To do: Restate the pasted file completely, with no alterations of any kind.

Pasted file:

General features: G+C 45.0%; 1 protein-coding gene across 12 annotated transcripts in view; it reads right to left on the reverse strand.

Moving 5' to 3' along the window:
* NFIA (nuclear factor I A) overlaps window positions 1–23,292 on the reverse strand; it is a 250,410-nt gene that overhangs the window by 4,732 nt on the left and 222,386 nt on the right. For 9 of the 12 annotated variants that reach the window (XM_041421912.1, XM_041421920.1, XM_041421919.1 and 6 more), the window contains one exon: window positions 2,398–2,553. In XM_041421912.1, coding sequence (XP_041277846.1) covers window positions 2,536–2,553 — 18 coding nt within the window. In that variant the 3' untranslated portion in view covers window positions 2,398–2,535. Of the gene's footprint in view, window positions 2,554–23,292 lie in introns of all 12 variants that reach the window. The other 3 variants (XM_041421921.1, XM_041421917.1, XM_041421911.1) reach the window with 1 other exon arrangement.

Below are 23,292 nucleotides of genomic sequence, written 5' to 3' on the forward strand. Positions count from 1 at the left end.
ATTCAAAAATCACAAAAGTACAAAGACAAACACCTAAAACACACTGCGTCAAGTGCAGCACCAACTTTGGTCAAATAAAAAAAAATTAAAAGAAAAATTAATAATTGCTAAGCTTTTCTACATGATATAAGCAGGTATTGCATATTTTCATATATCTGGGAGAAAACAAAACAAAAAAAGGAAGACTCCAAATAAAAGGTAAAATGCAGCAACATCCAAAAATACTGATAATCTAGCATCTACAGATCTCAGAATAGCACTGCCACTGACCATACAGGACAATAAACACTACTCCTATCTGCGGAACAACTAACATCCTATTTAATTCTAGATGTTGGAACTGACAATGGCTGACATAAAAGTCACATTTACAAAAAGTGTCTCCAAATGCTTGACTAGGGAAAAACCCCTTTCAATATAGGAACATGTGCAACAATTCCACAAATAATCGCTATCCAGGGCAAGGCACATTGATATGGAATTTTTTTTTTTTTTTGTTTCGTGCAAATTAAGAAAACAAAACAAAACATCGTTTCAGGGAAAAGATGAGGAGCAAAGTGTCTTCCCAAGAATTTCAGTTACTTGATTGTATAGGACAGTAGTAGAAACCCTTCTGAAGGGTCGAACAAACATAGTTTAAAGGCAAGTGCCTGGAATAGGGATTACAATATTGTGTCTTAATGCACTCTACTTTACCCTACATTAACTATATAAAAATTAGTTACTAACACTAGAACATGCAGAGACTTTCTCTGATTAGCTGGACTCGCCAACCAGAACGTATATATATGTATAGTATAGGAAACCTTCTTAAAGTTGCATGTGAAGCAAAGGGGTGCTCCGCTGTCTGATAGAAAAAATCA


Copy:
General features: G+C 45.0%; 1 protein-coding gene across 12 annotated transcripts in view; it reads right to left on the reverse strand.

Moving 5' to 3' along the window:
* NFIA (nuclear factor I A) overlaps window positions 1–23,292 on the reverse strand; it is a 250,410-nt gene that overhangs the window by 4,732 nt on the left and 222,386 nt on the right. For 9 of the 12 annotated variants that reach the window (XM_041421912.1, XM_041421920.1, XM_041421919.1 and 6 more), the window contains one exon: window positions 2,398–2,553. In XM_041421912.1, coding sequence (XP_041277846.1) covers window positions 2,536–2,553 — 18 coding nt within the window. In that variant the 3' untranslated portion in view covers window positions 2,398–2,535. Of the gene's footprint in view, window positions 2,554–23,292 lie in introns of all 12 variants that reach the window. The other 3 variants (XM_041421921.1, XM_041421917.1, XM_041421911.1) reach the window with 1 other exon arrangement.

Below are 23,292 nucleotides of genomic sequence, written 5' to 3' on the forward strand. Positions count from 1 at the left end.
ATTCAAAAATCACAAAAGTACAAAGACAAACACCTAAAACACACTGCGTCAAGTGCAGCACCAACTTTGGTCAAATAAAAAAAAATTAAAAGAAAAATTAATAATTGCTAAGCTTTTCTACATGATATAAGCAGGTATTGCATATTTTCATATATCTGGGAGAAAACAAAACAAAAAAAGGAAGACTCCAAATAAAAGGTAAAATGCAGCAACATCCAAAAATACTGATAATCTAGCATCTACAGATCTCAGAATAGCACTGCCACTGACCATACAGGACAATAAACACTACTCCTATCTGCGGAACAACTAACATCCTATTTAATTCTAGATGTTGGAACTGACAATGGCTGACATAAAAGTCACATTTACAAAAAGTGTCTCCAAATGCTTGACTAGGGAAAAACCCCTTTCAATATAGGAACATGTGCAACAATTCCACAAATAATCGCTATCCAGGGCAAGGCACATTGATATGGAATTTTTTTTTTTTTTTGTTTCGTGCAAATTAAGAAAACAAAACAAAACATCGTTTCAGGGAAAAGATGAGGAGCAAAGTGTCTTCCCAAGAATTTCAGTTACTTGATTGTATAGGACAGTAGTAGAAACCCTTCTGAAGGGTCGAACAAACATAGTTTAAAGGCAAGTGCCTGGAATAGGGATTACAATATTGTGTCTTAATGCACTCTACTTTACCCTACATTAACTATATAAAAATTAGTTACTAACACTAGAACATGCAGAGACTTTCTCTGATTAGCTGGACTCGCCAACCAGAACGTATATATATGTATAGTATAGGAAACCTTCTTAAAGTTGCATGTGAAGCAAAGGGGTGCTCCGCTGTCTGATAGAAAAAATCA